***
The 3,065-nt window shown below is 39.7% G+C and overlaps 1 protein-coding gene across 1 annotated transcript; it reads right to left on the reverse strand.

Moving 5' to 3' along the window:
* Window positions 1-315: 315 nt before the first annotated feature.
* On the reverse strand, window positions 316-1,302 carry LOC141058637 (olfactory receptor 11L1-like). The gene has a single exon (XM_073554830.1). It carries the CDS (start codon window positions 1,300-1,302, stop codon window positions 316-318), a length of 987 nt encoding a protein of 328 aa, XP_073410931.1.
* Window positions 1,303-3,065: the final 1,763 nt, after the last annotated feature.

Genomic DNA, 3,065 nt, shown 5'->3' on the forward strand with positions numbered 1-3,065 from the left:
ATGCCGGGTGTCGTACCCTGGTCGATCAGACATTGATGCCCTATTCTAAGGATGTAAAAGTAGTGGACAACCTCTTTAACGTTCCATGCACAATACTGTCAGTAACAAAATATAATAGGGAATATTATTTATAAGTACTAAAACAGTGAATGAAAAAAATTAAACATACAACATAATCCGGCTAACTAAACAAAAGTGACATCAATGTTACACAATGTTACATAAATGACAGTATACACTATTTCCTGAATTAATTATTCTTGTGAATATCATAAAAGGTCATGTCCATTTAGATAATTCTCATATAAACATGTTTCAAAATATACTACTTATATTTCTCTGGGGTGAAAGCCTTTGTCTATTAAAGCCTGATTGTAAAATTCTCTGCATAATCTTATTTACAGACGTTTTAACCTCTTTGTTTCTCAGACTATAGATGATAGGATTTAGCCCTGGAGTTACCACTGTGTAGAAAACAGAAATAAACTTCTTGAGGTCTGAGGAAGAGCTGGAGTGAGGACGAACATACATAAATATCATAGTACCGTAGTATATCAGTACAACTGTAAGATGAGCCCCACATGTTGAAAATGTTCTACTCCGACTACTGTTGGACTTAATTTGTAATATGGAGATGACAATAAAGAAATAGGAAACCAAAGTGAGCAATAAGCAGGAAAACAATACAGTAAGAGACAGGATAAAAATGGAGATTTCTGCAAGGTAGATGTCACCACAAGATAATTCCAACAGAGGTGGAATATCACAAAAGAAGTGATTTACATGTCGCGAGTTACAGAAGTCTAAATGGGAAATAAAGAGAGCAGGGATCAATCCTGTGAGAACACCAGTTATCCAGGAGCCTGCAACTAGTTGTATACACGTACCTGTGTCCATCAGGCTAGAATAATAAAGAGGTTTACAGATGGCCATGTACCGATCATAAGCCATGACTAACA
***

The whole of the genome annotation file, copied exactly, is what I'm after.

The 3,065-nt window shown below is 39.7% G+C and overlaps 1 protein-coding gene across 1 annotated transcript; it reads right to left on the reverse strand.

Moving 5' to 3' along the window:
* Window positions 1-315: 315 nt before the first annotated feature.
* On the reverse strand, window positions 316-1,302 carry LOC141058637 (olfactory receptor 11L1-like). The gene has a single exon (XM_073554830.1). It carries the CDS (start codon window positions 1,300-1,302, stop codon window positions 316-318), a length of 987 nt encoding a protein of 328 aa, XP_073410931.1.
* Window positions 1,303-3,065: the final 1,763 nt, after the last annotated feature.

Genomic DNA, 3,065 nt, shown 5'->3' on the forward strand with positions numbered 1-3,065 from the left:
ATGCCGGGTGTCGTACCCTGGTCGATCAGACATTGATGCCCTATTCTAAGGATGTAAAAGTAGTGGACAACCTCTTTAACGTTCCATGCACAATACTGTCAGTAACAAAATATAATAGGGAATATTATTTATAAGTACTAAAACAGTGAATGAAAAAAATTAAACATACAACATAATCCGGCTAACTAAACAAAAGTGACATCAATGTTACACAATGTTACATAAATGACAGTATACACTATTTCCTGAATTAATTATTCTTGTGAATATCATAAAAGGTCATGTCCATTTAGATAATTCTCATATAAACATGTTTCAAAATATACTACTTATATTTCTCTGGGGTGAAAGCCTTTGTCTATTAAAGCCTGATTGTAAAATTCTCTGCATAATCTTATTTACAGACGTTTTAACCTCTTTGTTTCTCAGACTATAGATGATAGGATTTAGCCCTGGAGTTACCACTGTGTAGAAAACAGAAATAAACTTCTTGAGGTCTGAGGAAGAGCTGGAGTGAGGACGAACATACATAAATATCATAGTACCGTAGTATATCAGTACAACTGTAAGATGAGCCCCACATGTTGAAAATGTTCTACTCCGACTACTGTTGGACTTAATTTGTAATATGGAGATGACAATAAAGAAATAGGAAACCAAAGTGAGCAATAAGCAGGAAAACAATACAGTAAGAGACAGGATAAAAATGGAGATTTCTGCAAGGTAGATGTCACCACAAGATAATTCCAACAGAGGTGGAATATCACAAAAGAAGTGATTTACATGTCGCGAGTTACAGAAGTCTAAATGGGAAATAAAGAGAGCAGGGATCAATCCTGTGAGAACACCAGTTATCCAGGAGCCTGCAACTAGTTGTATACACGTACCTGTGTCCATCAGGCTAGAATAATAAAGAGGTTTACAGATGGCCATGTACCGATCATAAGCCATGACTAACA